SENATE BILL REPORT
This analysis was prepared by non-partisan legislative staff for the use of legislative members in their deliberations. This analysis is not a part of the legislation nor does it constitute a statement of legislative intent.
As Reported by Senate Committee On:
Law & Justice, March 28, 2019
Title: An act relating to jurisdiction of temporary protection orders.
Brief Description: Issuing temporary protection orders.
Sponsors: House Committee on Civil Rights & Judiciary (originally sponsored by Representatives Kilduff, Irwin, Jinkins, Fey, Leavitt and Ortiz-Self).
Brief History: Passed House: 3/04/19, 60-36.
Committee Activity: Law & Justice: 3/25/19, 3/28/19 [DP, DNP, w/oRec].
SENATE COMMITTEE ON LAW & JUSTICE
Majority Report: Do pass.
Signed by Senators Pedersen, Chair; Dhingra, Vice Chair; Kuderer and Salomon.
Minority Report: Do not pass.
Signed by Senator Holy.
Minority Report: That it be referred without recommendation.
Signed by Senator Padden, Ranking Member.
Staff: Melissa Burke-Cain (786-7755)
Background: Civil Anti-Harassment Protection Orders. A person may file a court petition for an anti-harassment protective order when one person unlawfully harasses another person. Unlawful harassment occurs when someone willfully and knowingly engages in a course of conduct that seriously alarms, annoys, or is detrimental to the petitioner, and the alleged harasser specifically directs the conduct at the petitioner. The course of conduct includes subjecting the petitioner to repeated contacts, communications, electronic communications, or conduct that serves no legitimate or lawful purpose. The defined course of conduct excludes constitutionally protected free speech.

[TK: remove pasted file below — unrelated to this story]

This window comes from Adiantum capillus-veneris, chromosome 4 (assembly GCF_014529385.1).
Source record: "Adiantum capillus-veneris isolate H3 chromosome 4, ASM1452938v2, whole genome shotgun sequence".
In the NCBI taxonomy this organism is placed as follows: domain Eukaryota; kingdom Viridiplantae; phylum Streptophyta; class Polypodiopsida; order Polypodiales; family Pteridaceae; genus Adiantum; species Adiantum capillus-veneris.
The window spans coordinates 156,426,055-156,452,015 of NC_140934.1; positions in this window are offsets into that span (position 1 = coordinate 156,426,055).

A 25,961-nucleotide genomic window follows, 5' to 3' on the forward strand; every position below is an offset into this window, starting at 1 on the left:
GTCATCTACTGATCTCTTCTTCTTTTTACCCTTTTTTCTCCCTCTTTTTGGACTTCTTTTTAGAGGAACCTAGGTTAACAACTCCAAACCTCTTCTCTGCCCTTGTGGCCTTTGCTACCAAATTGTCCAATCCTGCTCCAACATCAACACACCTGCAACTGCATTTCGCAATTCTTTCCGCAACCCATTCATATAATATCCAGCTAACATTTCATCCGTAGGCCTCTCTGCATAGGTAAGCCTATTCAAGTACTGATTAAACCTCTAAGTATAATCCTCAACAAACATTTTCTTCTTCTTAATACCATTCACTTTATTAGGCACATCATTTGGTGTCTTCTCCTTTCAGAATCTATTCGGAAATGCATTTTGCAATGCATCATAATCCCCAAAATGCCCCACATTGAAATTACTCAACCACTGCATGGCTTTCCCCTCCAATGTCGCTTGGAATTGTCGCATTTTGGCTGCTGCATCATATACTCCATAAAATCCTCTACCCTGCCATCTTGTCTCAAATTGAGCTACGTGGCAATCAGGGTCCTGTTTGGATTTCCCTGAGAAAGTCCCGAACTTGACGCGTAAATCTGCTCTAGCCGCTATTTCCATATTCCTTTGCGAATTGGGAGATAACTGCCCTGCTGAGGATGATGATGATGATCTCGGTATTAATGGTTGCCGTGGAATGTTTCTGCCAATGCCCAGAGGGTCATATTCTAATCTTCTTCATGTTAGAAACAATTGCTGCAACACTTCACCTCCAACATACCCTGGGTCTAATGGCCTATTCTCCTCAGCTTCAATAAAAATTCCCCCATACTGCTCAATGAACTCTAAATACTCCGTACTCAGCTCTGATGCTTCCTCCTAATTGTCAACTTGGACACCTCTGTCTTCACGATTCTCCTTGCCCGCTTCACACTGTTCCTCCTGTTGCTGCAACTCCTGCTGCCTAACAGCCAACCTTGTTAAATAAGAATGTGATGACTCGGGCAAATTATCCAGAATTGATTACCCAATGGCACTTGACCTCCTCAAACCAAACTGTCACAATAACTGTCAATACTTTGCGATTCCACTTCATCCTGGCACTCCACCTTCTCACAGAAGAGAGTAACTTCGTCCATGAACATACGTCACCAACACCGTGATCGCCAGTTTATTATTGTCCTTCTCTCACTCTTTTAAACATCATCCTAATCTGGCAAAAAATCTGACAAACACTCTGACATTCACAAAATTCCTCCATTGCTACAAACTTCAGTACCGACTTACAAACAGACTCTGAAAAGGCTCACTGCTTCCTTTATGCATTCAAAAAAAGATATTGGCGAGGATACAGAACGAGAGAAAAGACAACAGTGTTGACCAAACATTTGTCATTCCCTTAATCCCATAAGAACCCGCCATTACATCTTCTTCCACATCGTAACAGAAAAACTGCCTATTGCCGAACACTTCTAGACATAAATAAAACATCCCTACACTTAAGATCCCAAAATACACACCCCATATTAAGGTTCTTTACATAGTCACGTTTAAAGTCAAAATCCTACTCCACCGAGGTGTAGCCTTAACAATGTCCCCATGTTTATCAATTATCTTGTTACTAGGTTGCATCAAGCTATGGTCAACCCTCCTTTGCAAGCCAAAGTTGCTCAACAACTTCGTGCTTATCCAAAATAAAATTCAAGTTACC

The level of harassing conduct becomes unlawful when it would cause a reasonable person to suffer substantial emotional distress and it actually causes the petitioner substantial distress. In specified circumstances, a parent may file a petition for an anti-protection order on behalf of their minor child when the conduct level would cause a reasonable parent to fear for the child's well-being.